Rootstime.be (translated from Dutch)

Esquela - Canis Majoris
rootstime.be | May 2016
We did not know what we were hearing when we came across the new album...
We did not know what we were hearing when we came across the new album “Canis Majoris” from American roots rock band Esquela from Bovina, New York. We put it in the CD player and the beginning of the opening doo wop track “It Did not Take” reminded us of the old song “Speedy Gonzalez” by Pat Boone.

Singer (Re) Becca Frame, singer-bassist John ‘Chico’ Finn, guitarist Brian Shafer, mandolin player guitarist Matt Woodin and drummer Todd Russell treat “It Didn’t Take” in a very cool way. It is a very nice song on this album. “Canis Majoris” follows the previous two albums of the newly established 2010 “Esquela:” debut album “The Owl Has Landed” from 2010 and “We Are Rolling” 2013.

In total the band has ten new songs on “Canis Majoris” – one cover version of the song “Blue Canoe” from the album “Dog Days” of 1995 by the American alt country and roots rock band Blue Mountain. The other songs are original compositions by John ‘Chico’ Finn alone or with the help of Becca Frame or Emmylou Finn.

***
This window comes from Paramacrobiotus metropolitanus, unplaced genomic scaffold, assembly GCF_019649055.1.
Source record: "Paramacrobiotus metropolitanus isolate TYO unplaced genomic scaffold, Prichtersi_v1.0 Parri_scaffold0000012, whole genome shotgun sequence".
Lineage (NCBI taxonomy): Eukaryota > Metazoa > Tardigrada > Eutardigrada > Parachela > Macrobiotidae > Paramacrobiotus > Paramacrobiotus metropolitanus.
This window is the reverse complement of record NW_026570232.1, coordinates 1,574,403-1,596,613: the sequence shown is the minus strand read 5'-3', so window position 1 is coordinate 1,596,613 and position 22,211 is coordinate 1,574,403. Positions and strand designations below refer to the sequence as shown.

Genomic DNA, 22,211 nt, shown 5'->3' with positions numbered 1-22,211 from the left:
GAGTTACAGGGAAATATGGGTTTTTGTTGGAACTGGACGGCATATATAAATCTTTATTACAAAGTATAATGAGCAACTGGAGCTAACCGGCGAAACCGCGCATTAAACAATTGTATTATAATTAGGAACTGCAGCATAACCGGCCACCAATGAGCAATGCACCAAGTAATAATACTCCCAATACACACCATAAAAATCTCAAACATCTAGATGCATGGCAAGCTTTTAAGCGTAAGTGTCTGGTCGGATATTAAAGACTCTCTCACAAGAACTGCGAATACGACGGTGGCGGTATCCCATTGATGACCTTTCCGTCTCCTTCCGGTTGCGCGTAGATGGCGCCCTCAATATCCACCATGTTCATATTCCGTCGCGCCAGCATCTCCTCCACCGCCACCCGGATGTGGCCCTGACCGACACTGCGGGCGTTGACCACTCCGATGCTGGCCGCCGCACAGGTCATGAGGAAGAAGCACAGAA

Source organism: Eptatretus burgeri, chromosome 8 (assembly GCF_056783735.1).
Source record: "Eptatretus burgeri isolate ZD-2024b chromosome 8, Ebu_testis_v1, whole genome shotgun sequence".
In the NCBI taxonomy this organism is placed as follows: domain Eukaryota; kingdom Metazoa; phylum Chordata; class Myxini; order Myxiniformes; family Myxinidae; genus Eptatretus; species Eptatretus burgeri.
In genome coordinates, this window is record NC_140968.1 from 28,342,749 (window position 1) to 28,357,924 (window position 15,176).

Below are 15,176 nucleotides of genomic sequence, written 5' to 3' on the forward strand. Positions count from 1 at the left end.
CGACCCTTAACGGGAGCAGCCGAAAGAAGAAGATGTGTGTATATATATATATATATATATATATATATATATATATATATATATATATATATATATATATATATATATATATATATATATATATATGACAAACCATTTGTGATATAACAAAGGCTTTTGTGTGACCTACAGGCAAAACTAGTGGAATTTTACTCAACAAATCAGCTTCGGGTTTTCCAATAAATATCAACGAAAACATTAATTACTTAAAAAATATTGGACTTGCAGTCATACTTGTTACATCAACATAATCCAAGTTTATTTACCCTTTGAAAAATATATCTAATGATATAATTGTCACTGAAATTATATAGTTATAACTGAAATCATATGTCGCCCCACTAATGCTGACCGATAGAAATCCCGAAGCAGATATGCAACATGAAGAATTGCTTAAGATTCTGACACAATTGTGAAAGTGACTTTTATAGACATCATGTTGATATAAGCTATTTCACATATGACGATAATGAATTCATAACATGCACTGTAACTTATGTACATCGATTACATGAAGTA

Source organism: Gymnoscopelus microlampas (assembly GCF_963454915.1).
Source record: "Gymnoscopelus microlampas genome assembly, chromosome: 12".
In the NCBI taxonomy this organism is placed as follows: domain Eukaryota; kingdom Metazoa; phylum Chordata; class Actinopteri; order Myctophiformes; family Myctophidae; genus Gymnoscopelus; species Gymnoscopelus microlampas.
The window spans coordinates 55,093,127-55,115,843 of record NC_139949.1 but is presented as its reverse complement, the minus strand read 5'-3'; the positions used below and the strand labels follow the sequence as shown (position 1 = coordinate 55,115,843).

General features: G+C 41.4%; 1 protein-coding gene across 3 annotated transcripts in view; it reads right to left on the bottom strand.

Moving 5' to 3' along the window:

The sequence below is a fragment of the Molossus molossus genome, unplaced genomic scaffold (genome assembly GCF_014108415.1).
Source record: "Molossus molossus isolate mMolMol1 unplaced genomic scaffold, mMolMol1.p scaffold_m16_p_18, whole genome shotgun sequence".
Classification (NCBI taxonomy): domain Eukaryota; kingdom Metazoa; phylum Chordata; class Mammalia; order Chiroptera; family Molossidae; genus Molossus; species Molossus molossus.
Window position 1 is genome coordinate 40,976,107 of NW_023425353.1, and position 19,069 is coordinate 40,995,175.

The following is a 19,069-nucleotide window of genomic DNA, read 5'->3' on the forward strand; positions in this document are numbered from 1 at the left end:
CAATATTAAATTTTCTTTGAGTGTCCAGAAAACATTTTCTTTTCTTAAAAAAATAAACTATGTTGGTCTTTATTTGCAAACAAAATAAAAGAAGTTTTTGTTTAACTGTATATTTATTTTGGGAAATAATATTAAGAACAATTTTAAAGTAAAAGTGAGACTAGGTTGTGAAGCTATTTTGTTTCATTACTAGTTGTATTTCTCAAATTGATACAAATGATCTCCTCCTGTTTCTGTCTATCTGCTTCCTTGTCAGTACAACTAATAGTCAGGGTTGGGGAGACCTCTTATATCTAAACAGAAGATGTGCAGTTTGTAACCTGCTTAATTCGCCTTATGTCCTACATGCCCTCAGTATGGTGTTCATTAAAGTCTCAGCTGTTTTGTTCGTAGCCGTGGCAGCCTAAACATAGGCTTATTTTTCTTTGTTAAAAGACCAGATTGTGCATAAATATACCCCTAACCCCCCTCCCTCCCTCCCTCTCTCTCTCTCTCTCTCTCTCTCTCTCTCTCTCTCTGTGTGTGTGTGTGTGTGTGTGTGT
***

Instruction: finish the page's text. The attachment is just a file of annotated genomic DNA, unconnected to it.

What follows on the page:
The quintet seems, from the picture on the inside of the CD case, to be a fun gang that enjoys creating their music and that’s clear to be heard in the songs on this new album, including “It Didn’t Take” and the subsequent “Too Big to Fail.” The more peaceful, John ‘Chico’ Finn sang country ballad “Sorry” and the bluesy song “Pine Tar” provide a moment of peace and rest in between all the swinging rock violence. We see in these songs some similarities with the work of the Drive-By Truckers.

Particularly joyous sounds come from the traditional love song “Valentine’s Day” and “Need Not Apply” appears to be an ancient Irish traditional folk song with fiddle, banjo and tin whistle in the instrumentation. For “DKC” Esquela returns to the alternative country sound like with the cover version of “Blue Canoe” in which John ‘Chico’ Finn and Becca Frame sing in duet. This song is a worthy close to the album. Our decision: “Canis Majoris” is another prime quality work from this New York quintet and they need do no more for us. Replay!